irritated by a lack of symmetry in the draping; for
the drooping fold of the right-hand curtain was out
of shape. Again, his thought ran, if thieves
playing for so great a stake as Ambrotox had found
a woman in their way, their best card was prompt murder.
If they could abduct in silence, they could have killed
silently. And this made clear to him the soundness
of what had been hitherto a merely instinctive conviction;
since they had not left her body dead, they had taken
it away alive and with no intent to kill
elsewhere. For, if murder were to be done, the
dead was safest of all behind them in the place of
Then again while the distorted
loop of the curtain haunted his subconscious mind,
so that with imaginary fingers he was adjusting its
curves, even while his mind pulled and twisted the
elements of his problem then, again, he
thought, this thief had he shrunk from murder,
or merely from this murder?
“If I could know that!”
And before he was well aware of what
he did, he was in the opening of the alcove, handling
that awkward fold and again he drew breath,
deep and slow through the nose; again the vague memory again
the elusive association. Was the scent sweet
as well as musty was it in the curtain?
But as he stooped, he saw what made him forget that
vague odour: a crumpled bunch of the soft linen
had been squeezed together, and was not yet recovered
from the strain of some violent compression.
Gently stretching the stuff, and bringing it closer
to the light, he found the almost regular marks, above
and below, as of some serrated, semi-trenchant tool
which had been closed upon the doubled piece of cloth.
“Teeth, by God!” said
Dick. “Tried to gag her with it shoved
a bag of it in with his fingers, gets ’em out,
and stoppers the lot with his hand. Before she
faints, she bites here and there she’s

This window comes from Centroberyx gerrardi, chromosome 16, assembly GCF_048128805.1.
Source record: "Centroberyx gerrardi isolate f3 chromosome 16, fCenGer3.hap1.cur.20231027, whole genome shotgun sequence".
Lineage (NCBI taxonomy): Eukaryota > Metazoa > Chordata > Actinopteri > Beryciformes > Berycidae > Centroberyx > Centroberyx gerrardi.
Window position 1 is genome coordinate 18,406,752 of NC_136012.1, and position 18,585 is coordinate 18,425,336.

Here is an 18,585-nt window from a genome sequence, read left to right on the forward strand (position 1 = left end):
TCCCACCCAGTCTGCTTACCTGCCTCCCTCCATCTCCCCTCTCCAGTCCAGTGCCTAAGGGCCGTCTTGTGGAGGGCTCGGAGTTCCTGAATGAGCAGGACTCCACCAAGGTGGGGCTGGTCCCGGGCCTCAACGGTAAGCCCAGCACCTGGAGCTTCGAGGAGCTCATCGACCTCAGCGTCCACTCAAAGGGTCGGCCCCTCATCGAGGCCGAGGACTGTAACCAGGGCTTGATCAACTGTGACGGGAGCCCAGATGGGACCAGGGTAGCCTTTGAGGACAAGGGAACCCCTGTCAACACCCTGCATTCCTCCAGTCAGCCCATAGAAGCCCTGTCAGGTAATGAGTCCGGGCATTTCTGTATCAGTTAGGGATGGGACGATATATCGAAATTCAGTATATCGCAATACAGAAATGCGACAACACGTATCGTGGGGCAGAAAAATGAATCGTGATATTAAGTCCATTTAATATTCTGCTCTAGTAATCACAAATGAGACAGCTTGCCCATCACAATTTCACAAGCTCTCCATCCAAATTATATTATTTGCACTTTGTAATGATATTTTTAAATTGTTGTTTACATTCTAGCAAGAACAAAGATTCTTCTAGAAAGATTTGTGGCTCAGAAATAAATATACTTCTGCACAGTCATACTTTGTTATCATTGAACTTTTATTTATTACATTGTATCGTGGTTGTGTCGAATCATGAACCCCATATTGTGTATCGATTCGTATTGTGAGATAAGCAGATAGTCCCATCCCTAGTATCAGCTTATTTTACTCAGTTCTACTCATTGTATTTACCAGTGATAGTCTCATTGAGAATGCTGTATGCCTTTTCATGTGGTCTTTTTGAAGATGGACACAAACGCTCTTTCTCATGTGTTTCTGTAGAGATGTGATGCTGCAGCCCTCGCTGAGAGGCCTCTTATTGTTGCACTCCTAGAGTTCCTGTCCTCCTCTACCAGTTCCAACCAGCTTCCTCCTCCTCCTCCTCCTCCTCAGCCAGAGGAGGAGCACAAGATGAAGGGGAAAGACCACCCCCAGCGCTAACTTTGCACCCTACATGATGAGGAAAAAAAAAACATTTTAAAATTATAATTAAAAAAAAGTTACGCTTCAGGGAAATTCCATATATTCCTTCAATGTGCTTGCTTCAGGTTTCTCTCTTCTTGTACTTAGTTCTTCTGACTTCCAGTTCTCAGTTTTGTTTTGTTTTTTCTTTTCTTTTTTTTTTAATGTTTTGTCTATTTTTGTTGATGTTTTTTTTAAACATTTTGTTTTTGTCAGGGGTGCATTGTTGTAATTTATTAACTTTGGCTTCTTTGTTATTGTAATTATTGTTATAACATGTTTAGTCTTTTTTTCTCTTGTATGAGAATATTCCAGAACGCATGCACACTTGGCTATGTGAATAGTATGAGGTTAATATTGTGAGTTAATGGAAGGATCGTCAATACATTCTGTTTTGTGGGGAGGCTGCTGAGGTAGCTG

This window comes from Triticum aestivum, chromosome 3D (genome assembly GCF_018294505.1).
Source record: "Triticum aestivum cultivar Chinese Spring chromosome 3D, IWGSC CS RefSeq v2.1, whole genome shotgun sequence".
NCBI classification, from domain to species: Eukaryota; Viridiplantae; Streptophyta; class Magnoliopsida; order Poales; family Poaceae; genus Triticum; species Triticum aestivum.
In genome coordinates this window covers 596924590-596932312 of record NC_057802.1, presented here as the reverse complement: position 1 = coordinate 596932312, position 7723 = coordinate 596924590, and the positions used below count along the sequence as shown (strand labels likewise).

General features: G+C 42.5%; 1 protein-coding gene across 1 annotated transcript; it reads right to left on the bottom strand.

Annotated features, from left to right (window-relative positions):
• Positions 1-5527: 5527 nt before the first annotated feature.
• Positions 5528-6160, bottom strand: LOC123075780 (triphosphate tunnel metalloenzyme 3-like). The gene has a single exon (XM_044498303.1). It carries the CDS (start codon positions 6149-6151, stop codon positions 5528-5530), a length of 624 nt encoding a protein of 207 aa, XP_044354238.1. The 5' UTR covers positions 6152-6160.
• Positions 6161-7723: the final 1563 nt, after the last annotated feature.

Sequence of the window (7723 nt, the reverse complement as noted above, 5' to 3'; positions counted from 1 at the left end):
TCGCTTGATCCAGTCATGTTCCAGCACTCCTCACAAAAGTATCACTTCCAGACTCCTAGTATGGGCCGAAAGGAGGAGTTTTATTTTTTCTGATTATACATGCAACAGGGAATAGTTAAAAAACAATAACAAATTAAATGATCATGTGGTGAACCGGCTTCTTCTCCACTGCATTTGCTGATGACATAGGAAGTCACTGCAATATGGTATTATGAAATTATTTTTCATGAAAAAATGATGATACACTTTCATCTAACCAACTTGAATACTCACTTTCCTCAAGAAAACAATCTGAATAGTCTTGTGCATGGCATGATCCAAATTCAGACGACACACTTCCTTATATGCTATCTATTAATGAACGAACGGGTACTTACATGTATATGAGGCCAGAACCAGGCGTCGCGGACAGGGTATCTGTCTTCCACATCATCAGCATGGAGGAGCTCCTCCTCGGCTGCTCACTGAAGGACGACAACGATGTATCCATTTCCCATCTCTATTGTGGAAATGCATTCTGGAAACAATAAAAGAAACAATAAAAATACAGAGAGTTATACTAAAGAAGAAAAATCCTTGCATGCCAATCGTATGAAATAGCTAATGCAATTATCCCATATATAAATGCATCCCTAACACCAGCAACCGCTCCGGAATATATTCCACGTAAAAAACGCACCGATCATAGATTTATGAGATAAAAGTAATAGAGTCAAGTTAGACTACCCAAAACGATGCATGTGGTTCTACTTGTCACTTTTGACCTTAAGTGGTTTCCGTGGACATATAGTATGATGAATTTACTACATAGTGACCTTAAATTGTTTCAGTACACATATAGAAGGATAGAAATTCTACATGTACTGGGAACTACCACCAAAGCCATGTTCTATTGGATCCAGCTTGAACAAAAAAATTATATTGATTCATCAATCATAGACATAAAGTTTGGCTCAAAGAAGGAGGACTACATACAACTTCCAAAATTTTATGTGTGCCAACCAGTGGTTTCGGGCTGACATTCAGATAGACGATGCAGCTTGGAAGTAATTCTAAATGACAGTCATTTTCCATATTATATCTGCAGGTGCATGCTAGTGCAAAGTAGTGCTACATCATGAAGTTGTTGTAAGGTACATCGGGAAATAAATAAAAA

gone clean through the stuff.”
Indecision gone, he took the smaller
lamp in his hand, and made a tour of the room.
At an angle to the fireplace was a
broad-seated, high-backed oaken settee, covered with
cushions. The back almost hid the hearth from
the french-window. The silk pillow nearest the
alcove still kept the impress of a head.
“When they came in,” he
reasoned, “the back of that thing hid her.
She’d lain down to rest, and stop that sobbing
before she came back to me. Fell asleep women’ll
do that, happy or wretched, before they know where
they are. They reached the safe, and that arm
at the end would hide even her hair. While they’re
messing round with the safe, she wakes and peeps at
’em was it cold feet or sand kept
her from yelling? What next?”
He was back at the alcove now, on
hands and knees, the lamp set on the ground, searching
the thick pile of the carpet for signs of the struggle
there must have been. And again the smell near
the right hand curtain where the wool of the carpet
Roses attar of roses!
Where had he heard of attar of roses combined with with
what? And again the two wires would not touch but
they were throwing a spark across the gap.
Yes, it was Caldegard Caldegard
had said something something of a foul
man and a rotten stink. It was some story he’d
been telling that first night at dinner.
Then a glitter in the carpet.
Half-hidden trodden in amongst the roughened
wool, he found it a morsel of bright steel the
needle of a hypodermic syringe. Who had spoken
lately of a morphinomaniac that carried his syringe
always with him?
Why, Caldegard, Caldegard!
“Melhuish? Melford? Meldrum? Melcher?-Melchard!
By God, the swine that stank!”
And he remembered how he had upset
the silver candlestick, setting fire to the shades,
to cover the girl’s discomfort, and the smile
she had paid him with. Then it was this particular
murder from which the thief had shrunk.
Melchard, the chemist, had guessed
at the direction of Caldegard’s research.
Discharged at a moment when his hope of mastering a
valuable secret was at its height, he had found means
to track Caldegard’s movements, and even, it
seemed, to discover the hiding-place of the perfected
drug and its formula.
“Agent or, p’r’aps,
a leading member of the Dope Gang Caldegard hinted
at. He lays his plans to grab the stuff and the
formula. Just as he gets his fingers on it, up
pops the only being on earth he’d give a damn
about knifing. Twenty years’ clink if he
leaves her to talk. Takes her with him hell’s
blight on him! Wouldn’t have been dosing